Graham told Alito he believed him because of "the way you have lived your life and the way you and your wife are raising your children" and, referring to the Democrats' criticisms, said, "I am sorry that your family has had to sit here and listen to this." At that point, Martha Alito rose and left her front-row chair immediately behind her husband, returning about an hour later.

On other issues, Alito told Sen. Sam Brownback (R-Kan.) that some judges have gone too far in trying to remove religious activities from public life. He cited public school teachers who refused to let children read a short Bible story or display a hand-drawn picture of Jesus. "You have to treat religious speech equally with secular speech," Alito said.

Later, Sen. Herb Kohl (D-Wis.) said that, as an appeals court judge, Alito had seldom sided with immigrants who were trying to win asylum or block deportation. Alito replied that he was following Congress's clear-cut laws on immigration policy.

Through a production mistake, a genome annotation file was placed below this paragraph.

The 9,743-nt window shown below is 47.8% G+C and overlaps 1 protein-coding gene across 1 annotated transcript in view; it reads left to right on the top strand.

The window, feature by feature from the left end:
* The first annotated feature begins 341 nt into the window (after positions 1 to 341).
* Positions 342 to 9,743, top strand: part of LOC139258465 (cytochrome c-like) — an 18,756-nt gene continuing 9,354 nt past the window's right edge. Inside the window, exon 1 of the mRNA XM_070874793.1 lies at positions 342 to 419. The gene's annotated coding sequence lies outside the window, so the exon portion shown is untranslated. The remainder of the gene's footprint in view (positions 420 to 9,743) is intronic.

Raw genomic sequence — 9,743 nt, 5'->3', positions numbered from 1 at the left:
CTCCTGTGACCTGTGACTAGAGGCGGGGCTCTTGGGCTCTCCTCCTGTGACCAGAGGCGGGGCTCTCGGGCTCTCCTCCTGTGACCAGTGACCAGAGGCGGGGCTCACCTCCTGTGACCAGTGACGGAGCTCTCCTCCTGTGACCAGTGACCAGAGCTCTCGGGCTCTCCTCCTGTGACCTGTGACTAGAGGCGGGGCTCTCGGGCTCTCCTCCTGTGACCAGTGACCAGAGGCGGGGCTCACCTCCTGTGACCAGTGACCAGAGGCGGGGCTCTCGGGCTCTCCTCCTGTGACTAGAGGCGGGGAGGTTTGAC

"My role is not to substitute my judgment for that of the immigration judge," he said. "My job is to say, 'Could a reasonable person have reached the conclusion that the immigration judge did?' "

As Democrats tried to pry loose Alito's views on abortion, a group supporting abortion rights, Republican Majority for Choice, announced it is opposing his nomination. Five GOP senators are on its advisory committee, including Specter.

Asked about the group's stance, Specter, who has said he will not decide how he will vote until after the hearings, said: "I did not participate in their decision."